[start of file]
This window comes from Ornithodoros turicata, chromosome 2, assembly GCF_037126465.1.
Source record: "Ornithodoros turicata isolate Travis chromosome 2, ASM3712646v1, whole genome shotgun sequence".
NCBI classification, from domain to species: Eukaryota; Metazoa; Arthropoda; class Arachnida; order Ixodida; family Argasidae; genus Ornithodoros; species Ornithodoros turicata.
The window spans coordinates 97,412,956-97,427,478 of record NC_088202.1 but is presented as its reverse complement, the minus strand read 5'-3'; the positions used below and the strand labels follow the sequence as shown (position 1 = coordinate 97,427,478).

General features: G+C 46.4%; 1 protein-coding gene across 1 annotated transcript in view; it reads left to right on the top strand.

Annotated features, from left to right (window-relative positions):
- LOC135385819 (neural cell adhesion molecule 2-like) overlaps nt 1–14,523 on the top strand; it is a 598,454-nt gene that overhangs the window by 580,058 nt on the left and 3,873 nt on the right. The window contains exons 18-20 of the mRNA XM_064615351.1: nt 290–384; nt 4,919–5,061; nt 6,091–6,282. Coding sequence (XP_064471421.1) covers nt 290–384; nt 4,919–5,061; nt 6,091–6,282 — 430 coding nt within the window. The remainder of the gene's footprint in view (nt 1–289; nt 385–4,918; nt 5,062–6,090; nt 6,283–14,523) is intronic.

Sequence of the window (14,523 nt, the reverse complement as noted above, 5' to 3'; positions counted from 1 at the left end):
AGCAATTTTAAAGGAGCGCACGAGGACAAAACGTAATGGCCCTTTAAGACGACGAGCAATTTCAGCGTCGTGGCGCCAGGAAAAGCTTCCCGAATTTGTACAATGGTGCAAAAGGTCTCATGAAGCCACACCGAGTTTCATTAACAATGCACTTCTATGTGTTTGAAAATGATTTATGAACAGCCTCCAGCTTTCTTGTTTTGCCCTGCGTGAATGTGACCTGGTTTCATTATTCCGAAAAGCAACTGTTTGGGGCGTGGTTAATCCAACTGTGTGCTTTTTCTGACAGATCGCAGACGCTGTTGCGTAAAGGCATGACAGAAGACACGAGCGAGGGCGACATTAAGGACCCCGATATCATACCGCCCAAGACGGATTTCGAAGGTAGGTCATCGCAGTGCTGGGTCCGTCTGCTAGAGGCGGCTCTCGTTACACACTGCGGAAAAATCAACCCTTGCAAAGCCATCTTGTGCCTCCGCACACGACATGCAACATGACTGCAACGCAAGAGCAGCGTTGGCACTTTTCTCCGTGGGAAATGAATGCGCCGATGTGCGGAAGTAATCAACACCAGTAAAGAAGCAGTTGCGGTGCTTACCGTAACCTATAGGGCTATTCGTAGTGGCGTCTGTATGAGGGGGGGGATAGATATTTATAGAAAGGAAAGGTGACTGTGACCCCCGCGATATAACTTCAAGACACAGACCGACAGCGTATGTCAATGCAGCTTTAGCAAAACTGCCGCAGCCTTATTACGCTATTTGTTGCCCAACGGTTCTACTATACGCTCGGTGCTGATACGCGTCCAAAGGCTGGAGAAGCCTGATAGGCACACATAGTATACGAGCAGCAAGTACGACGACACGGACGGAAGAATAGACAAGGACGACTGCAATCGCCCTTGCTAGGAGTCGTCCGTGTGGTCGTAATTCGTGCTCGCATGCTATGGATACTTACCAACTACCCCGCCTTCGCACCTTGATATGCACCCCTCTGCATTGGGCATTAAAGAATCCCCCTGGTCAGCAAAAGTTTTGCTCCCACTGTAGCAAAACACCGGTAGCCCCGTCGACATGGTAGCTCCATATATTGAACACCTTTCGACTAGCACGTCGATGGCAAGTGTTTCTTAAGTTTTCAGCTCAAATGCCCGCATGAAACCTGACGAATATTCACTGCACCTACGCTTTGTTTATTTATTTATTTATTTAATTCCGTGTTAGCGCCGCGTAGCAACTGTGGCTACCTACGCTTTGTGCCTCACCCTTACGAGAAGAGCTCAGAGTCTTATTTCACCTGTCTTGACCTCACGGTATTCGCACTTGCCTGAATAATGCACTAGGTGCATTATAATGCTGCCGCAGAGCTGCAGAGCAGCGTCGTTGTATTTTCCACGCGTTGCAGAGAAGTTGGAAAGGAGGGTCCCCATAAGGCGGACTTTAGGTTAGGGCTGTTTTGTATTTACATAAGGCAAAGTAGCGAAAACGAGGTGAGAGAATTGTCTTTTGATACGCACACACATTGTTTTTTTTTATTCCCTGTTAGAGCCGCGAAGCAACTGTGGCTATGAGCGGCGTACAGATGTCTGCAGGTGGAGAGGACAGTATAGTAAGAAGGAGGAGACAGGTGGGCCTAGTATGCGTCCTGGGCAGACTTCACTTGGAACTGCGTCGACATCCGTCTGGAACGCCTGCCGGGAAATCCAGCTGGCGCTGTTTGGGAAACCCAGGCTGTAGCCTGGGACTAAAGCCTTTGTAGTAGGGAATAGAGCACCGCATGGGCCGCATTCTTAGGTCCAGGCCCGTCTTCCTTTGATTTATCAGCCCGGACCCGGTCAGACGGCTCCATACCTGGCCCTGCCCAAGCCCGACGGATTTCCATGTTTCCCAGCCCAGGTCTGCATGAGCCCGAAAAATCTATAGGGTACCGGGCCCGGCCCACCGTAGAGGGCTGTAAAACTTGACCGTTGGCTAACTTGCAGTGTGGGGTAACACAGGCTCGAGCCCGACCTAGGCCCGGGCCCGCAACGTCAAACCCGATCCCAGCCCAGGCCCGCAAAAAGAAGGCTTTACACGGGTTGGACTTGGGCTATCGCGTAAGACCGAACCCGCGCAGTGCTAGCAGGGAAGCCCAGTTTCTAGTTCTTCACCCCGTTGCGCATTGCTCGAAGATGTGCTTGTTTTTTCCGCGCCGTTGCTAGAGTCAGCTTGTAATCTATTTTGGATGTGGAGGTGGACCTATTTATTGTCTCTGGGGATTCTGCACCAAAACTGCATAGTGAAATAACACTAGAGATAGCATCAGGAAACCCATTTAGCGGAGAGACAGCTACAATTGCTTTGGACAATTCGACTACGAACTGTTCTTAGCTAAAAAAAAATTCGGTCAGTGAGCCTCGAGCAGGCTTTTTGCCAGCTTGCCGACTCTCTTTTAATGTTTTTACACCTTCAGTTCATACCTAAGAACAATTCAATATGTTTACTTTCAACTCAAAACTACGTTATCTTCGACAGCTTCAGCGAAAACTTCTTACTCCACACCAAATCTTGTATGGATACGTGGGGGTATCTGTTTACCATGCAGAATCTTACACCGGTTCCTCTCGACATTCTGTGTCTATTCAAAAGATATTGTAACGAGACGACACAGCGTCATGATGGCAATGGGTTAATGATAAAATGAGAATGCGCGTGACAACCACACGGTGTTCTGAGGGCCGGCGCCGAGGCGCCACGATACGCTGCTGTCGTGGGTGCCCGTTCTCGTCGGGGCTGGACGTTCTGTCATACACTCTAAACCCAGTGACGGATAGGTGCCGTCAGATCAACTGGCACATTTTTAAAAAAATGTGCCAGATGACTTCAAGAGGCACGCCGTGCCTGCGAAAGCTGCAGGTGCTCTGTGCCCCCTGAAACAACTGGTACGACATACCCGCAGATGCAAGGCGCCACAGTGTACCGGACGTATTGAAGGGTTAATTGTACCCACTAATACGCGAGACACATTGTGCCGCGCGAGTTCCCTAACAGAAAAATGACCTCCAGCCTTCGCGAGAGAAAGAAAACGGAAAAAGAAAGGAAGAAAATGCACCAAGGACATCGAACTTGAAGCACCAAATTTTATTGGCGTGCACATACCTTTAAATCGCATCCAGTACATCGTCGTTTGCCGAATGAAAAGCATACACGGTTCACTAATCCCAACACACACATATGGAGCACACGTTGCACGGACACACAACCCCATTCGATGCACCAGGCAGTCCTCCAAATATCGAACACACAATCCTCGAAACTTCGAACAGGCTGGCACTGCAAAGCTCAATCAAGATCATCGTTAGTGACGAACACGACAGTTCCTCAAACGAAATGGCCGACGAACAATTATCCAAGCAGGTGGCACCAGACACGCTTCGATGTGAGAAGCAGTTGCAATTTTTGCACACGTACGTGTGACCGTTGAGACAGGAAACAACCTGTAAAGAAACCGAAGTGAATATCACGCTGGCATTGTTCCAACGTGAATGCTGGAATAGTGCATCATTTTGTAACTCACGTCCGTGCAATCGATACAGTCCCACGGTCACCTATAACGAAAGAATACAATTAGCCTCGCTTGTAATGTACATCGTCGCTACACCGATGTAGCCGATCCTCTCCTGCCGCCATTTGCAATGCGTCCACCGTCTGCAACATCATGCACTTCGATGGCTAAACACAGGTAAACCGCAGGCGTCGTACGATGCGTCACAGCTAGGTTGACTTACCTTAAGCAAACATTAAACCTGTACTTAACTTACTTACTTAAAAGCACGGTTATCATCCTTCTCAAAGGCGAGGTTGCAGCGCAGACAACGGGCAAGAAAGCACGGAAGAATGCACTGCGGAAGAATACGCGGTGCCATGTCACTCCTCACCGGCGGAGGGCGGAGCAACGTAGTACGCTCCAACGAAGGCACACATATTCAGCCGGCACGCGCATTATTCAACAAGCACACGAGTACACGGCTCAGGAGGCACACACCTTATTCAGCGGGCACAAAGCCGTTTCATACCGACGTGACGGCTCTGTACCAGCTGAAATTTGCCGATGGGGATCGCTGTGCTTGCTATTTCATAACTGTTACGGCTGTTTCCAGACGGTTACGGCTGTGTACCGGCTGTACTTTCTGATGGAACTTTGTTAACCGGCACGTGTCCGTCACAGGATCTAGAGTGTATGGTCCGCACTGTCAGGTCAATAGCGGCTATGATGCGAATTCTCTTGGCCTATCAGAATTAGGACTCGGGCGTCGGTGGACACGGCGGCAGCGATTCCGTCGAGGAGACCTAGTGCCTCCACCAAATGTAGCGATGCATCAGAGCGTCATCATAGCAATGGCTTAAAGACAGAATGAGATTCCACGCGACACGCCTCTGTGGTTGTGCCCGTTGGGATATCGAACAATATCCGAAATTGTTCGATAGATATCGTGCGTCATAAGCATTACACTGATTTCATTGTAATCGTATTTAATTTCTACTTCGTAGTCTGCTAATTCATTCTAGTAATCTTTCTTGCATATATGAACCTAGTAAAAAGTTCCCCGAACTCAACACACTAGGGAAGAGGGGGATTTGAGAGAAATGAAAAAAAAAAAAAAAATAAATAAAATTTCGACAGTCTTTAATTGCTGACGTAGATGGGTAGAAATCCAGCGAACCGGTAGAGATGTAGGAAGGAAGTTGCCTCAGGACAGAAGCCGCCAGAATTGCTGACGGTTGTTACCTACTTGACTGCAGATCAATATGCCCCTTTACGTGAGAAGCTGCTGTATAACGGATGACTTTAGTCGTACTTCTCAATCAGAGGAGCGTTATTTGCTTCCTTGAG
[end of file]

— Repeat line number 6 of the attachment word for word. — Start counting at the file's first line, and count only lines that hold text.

Annotated features, from left to right (window-relative positions):